Within the first stanza of the “Our Father,” we encounter a series of directives that I argue tend to be dismissed just like the yield sign on a major highway. The first directive calls us to respect His name as “Abba-Father.” God is our Father; simply put, there is no other. The second directive reminds us that there is only one Kingdom, Heaven, not to be confused with what some individuals would prefer to live in an earthly kingdom. The last directive is probably the most challenging to the sins of avarice, envy, hubris, and idolatry; “thy will be done.”
All three directives reveal the importance of fulfilling an obligation to God. At the moment of our initiation into the Kingdom of God through the grace of baptism, we are marked with the obligation to know, love, and serve Him borrowing from the traditional model of the Baltimore Catechism of our Christian responsibility. Unfortunately, our obligation to adhere to these directives may be thwarted by our inclination to dismiss anything that forces us to love God above ourselves. The fear of surrendering to the will of God is an act of faith that proves difficult for some to overcome.
I Want to know you, Lord.
Suppose we possess an internal disposition for you and me to know, love, and serve God. If this is the case, then our disposition is centered on our willingness to explore who God is, how our understanding of our place in this world fits with a belief in God and whether we have enough trust and curiosity to seek a loving relationship with him. The great Doctor of the Church, St. Anselm, describes this journey in the following way:
O God, let me know you and love you so that I may find my joy in you; and if I cannot do so fully in this life, let me at least make some progress every day until at last that knowledge, love and joy come to me in all their plenitude. While I am here on earth, let me learn to know you better so that in heaven I may know you fully; let my love for you grow deeper here, so that there I may love you fully. On earth then, I shall have great joy in hope, and in heaven complete joy in the fulfillment of my hope.
St. Anslem provides a spiritual blueprint on how to seek God’s love for us and reciprocate that love to him. The Catechism reminds us that everyone is called to enter the Kingdom of God; all you must do is trustfully and obediently accept Jesus as your Lord and Savior. And this is precisely what I argue is needed with the entire spiritual drama of our kerygmatic approach to the unbeliever, the dissonant, or the disillusioned, the introduction to the visible reality of Jesus’ love for us and the opportunity to return that love to him.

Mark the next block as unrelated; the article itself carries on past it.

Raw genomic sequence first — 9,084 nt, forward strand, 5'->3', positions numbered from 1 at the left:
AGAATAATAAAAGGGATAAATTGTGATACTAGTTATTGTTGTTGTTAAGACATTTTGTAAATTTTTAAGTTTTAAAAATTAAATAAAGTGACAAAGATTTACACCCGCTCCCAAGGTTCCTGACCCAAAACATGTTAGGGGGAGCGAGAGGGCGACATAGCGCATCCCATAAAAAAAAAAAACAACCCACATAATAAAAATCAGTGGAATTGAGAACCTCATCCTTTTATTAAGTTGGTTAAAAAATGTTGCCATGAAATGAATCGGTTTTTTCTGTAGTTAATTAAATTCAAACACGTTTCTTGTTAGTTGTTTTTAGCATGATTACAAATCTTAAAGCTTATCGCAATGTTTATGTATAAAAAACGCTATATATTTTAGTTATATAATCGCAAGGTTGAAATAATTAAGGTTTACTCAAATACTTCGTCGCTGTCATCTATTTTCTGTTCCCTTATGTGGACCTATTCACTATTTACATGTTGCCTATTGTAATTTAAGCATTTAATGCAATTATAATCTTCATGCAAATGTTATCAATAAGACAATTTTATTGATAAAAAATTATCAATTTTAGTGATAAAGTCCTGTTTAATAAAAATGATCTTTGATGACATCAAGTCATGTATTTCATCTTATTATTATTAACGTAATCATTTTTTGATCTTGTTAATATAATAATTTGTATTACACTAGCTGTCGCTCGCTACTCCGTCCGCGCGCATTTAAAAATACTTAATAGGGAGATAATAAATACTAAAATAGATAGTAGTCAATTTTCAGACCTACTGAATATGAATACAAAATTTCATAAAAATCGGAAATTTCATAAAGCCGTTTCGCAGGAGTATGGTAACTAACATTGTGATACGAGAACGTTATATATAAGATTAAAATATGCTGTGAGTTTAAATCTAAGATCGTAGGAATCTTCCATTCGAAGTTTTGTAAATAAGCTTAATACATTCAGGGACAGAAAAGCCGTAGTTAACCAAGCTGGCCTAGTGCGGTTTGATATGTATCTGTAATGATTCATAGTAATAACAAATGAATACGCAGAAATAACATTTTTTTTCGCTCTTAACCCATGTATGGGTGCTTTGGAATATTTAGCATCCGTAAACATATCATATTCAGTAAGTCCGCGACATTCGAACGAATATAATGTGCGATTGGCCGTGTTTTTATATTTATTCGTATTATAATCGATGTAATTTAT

Let me tell you about this man named Jesus
What strikes the curiosity of an unbeliever, whether he has walked away from faith in Christ or never had faith in Jesus from the beginning, is the how and why of Jesus. How can someone willingly offer himself in death for people who lied, cheated, disobeyed, and betrayed him, all for what? Second, why would anyone want to follow this person’s apparent failed attempt at establishing a religion whose members failed to fully embrace who he claimed to be as the Son of God?
This is where we must teach from the head to the heart, where the focus is to teach about the man named Jesus, who he was, what he did, and why he did it to save the souls of the lost, destroy the works of the Devil, and provide us with an eternal home that is much more beautiful than anything you can experience or imagine on earth. Jesus was someone’s son; his mother was Mary, who, if you can imagine, was conceived without original sin; his father, a carpenter who was not his biological father but still freely chose to accept him as his own through the urging of one of God’s angelic messengers.
Jesus was both man and God, human and divine. He chose to love those around him, knowing they would betray and eventually murder him for claiming to be God the Son. Jesus chose to die out of love for us and the salvation of our souls. This is the man I would like to speak to you about for a few minutes, if you do not mind.
We must be cautious when introducing a program, an apostolate, or a personally misguided synod that actively chooses to dismiss Jesus Christ as the main subject. The person we encounter must know that he was made for Him.
Do not be conformed to this world but be transformed by the renewal of your mind, that you may prove what is the will of God, what is good, acceptable and perfect.
 From the Proslogion of St. Anselm
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